Mineral water with a taste of gas
Gasoline fumes penetrate the plastic mineral water bottles sold at gas stations, according to a Technion professor.
Gasoline fumes penetrate the plastic mineral water bottles sold at gas stations, according to Technion professor Joseph Miltz of the Faculty of Biotechnology and Food Engineering.
"During the summer, when the bottles are stored outside, heating increases the permeability of the plastic material to gasoline fumes - especially if they are stored close to the pumps," said Miltz.
In addition, bottles standing in the sun for long periods may undergo partial degradation and may release harmful materials into the bottled water.
Dr. Nehemia Sher, head of quality control for the Neviot water company, admitted that gas fumes may penetrate the bottles, and therefore the company instructs gas stations to store the water far from the pumps, and not in enclosed spaces along with oil or other volatile materials.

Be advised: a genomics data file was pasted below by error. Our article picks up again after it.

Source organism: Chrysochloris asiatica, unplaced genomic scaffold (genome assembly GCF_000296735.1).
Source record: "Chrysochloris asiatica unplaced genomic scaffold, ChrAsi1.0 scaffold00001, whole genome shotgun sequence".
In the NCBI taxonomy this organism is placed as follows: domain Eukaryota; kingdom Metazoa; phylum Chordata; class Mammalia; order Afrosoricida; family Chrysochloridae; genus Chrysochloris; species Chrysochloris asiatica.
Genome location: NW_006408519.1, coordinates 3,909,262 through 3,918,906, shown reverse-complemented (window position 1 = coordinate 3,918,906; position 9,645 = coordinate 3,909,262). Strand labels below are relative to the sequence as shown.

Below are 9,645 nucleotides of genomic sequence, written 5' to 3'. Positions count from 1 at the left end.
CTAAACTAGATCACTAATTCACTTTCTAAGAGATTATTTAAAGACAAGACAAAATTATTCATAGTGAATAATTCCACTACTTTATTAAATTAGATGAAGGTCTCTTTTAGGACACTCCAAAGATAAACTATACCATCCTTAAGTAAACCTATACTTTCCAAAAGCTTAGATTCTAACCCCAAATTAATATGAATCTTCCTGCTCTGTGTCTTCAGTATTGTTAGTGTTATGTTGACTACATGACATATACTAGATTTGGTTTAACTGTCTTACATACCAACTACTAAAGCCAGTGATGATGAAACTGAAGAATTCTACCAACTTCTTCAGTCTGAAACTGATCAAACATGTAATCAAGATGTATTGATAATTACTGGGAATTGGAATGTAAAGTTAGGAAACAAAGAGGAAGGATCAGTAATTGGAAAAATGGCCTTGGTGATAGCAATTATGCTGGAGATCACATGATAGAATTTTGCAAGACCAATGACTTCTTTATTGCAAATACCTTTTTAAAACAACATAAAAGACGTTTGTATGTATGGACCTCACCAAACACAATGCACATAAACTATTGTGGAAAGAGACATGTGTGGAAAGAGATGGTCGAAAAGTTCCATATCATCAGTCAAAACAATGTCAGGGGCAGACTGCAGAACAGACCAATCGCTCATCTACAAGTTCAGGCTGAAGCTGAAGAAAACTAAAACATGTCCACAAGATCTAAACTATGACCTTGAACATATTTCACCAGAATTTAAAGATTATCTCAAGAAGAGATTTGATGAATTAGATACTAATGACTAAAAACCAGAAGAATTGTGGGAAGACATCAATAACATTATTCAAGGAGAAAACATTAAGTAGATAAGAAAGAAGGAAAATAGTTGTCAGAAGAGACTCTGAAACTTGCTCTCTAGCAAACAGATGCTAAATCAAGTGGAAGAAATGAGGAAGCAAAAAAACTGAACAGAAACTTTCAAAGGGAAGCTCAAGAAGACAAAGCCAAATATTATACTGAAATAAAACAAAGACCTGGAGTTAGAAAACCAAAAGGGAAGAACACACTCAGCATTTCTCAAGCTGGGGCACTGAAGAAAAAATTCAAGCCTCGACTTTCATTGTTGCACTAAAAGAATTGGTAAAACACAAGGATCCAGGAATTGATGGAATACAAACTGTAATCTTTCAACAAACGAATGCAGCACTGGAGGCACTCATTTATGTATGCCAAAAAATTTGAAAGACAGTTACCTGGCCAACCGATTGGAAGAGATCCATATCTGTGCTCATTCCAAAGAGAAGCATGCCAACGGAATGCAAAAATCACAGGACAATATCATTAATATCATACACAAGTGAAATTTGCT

As to the danger of storing the water in the sun: "According to all the research we have, there is no danger to health. There may be an aftertaste," explained Sher.
Eden Springs, the producers of the Mei Eden brand, also said they instruct gas stations to keep the bottles far from the pumps.
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